This tutorial introduces Moloch and how to use it in conjunction with Elasticsearch. Moloch is an open source piece of software that can be used to index very large PCAP files into Elasticsearch. Moloch is a project which began at AOL. You can find the source code here:

Moloch consists of four different parts: A web interface or viewer, a capture application which was written in C, a datastore which is Elasticsearch, and a REST API. The web interface is used to view the PCAP files or network traffic indexed into Elasticsearch. Moloch was designed, with performance in mind, to be able to handle very large sets of data. Moloch is fast and can scale upwards, which is helpful if you have many server resources to allocate to a Moloch cluster.

Installing Moloch

To use Moloch, start by cloning it from github.

$ git clone

Now, install the dependencies for Moloch. I prefer to run this before installing anything new on Debian or Ubuntu.

$ sudo apt-get update && sudo apt-get upgrade

Now that everything is up to date, install the dependencies.

$ sudo apt-get install wget curl libpcre3-dev uuid-dev libmagic-dev pkg-config g++ flex bison zlib1g-dev libffi-dev gettext libgeoip-dev make libjson-perl libbz2-dev libwww-perl libpng-dev xz-utils libffi-dev

Now, install Elasticsearch. Moloch works with the latest stable version of Elasticsearch, which at the time of writing is Elasticsearch version 2.3.3.

I usually take the .deb file from the official Elasticsearch website. Remember to verify the checksum, not just to see that your download hasn’t been corrupted, but also for security reasons. Yes, the download happens over SSL, but remember that security bests works in layers.

$ wget<a href=""></a>

Now, verify the download. Download the SHA1, too, so you can view it on the server.

$ wget <a href=""></a><a href=""></a>

Now, verify the SHA1 value:

$ cat elasticsearch-2.3.3.deb.sha1 

Now you can verify the .deb file that was just downloaded:

$ sha1sum elasticsearch-2.3.3.deb
8385dda7aa3870a3b13fc1df91d8b750d940700e  elasticsearch-2.3.3.deb

Now the SHA1 hash of the file matches what we see on the Elasticsearch website. Go ahead and install it.

$ sudo dpkg -i elasticsearch-2.3.3.deb

If you started the Elasticsearch service, stop it quickly. The Elasticsearch service should be stopped in order to install Moloch.

$ sudo  service elasticsearch stop

It will help to use screen or tmux during the install so you can do things in another terminal while the install script is running. For this example I am using screen.

Open up a new screen session with the following. Remember to open several screens in your session. We can start a new screen session with:

$ screen -S molochsession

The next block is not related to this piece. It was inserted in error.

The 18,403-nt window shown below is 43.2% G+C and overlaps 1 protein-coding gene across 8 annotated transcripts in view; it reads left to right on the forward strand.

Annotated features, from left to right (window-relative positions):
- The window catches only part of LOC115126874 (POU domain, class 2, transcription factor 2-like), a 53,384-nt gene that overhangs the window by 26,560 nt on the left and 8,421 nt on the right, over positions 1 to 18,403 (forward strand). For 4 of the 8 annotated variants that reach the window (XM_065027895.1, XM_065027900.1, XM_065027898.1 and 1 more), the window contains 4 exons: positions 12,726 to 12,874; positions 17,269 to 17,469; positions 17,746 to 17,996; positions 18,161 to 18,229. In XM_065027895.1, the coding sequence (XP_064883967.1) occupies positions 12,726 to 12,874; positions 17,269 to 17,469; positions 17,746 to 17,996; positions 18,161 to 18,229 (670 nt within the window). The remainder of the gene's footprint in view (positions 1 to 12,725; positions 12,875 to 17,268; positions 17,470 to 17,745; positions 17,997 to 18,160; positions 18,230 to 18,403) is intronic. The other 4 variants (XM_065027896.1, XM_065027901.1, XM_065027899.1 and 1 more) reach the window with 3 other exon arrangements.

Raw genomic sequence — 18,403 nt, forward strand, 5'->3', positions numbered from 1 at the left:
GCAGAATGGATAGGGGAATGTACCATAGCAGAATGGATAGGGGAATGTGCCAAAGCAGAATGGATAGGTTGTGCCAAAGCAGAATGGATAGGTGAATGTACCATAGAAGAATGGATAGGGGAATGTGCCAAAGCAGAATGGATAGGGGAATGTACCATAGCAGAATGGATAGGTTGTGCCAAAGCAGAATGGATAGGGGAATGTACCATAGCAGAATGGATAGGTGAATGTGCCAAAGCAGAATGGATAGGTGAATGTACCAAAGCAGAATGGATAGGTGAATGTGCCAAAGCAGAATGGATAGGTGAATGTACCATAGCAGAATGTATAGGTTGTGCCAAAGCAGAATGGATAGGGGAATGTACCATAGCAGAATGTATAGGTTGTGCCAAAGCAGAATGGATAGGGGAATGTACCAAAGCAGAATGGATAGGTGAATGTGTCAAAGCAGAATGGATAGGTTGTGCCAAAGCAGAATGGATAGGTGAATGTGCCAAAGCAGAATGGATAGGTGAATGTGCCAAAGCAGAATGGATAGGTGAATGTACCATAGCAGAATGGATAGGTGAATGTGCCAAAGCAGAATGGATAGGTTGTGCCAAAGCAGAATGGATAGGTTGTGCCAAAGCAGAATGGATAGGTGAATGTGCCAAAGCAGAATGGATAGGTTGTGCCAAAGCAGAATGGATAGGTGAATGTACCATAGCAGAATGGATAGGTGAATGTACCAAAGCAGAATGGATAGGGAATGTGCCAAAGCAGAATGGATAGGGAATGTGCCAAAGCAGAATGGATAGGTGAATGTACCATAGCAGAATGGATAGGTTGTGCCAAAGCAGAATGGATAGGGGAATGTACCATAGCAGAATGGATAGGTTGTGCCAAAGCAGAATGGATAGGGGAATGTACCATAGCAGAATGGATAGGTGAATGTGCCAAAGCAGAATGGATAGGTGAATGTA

For this tutorial, I assume that you are going to install Moloch on a single host, in other words not in clustering mode. If you look in the code for Moloch that you just cloned from github, you will see there is a script used to configure and install Moloch on a single host. Run the following script:

$ sudo ./

During the install, the script will prompt you with a few important questions. The most important question is regarding the amount of memory to allocate to Elasticsearch. You can give it half the amount of memory that you have on the box. If the box has 32GB of memory available then tell the script to give Elasticsearch 16GB of memory to use.

The script will also ask you which interface Moloch should be listening on. You can use Moloch to intercept traffic, index, and analyze the traffic live. You don’t need to only use PCAP’s, although I mostly use Moloch to index PCAP files.

At some point during the install Moloch will try to connect to Elasticsearch. In another screen you can start Elasticsearch while the script is running with:

$ sudo service elasticsearch start

Moloch will start once you have run the install script. At boot, Moloch does not come with a script to automatically start it. You will have to create your own Moloch service script. I found one online that I slightly adapted. This is the startscript that I use:

cd /data/moloch/bin
/bin/rm -f /data/moloch/capture.log.old
/bin/mv /data/moloch/logs/capture.log /data/moloch/logs/capture.log.old
/data/moloch/bin/moloch-capture -c /data/moloch/etc/config.ini > /data/moloch/logs/capture.log 2>&1 &
sleep 25
# Start moloch viewer process
cd /data/moloch/viewer
/bin/rm -f /data/moloch/logs/viewer.log.old
/bin/mv /data/moloch/logs/viewer.log /data/moloch/logs/viewer.log.old
export NODE_ENV=production
exec /data/moloch/bin/node /data/moloch/viewer/viewer.js -c /data/moloch/etc/config.ini > /data/moloch/logs/viewer.log 2>&1 &

You can test this start script by rebooting your server and starting Elasticsearch.

$ sudo service elasticsearch start

I then run the start script:

$ sudo ./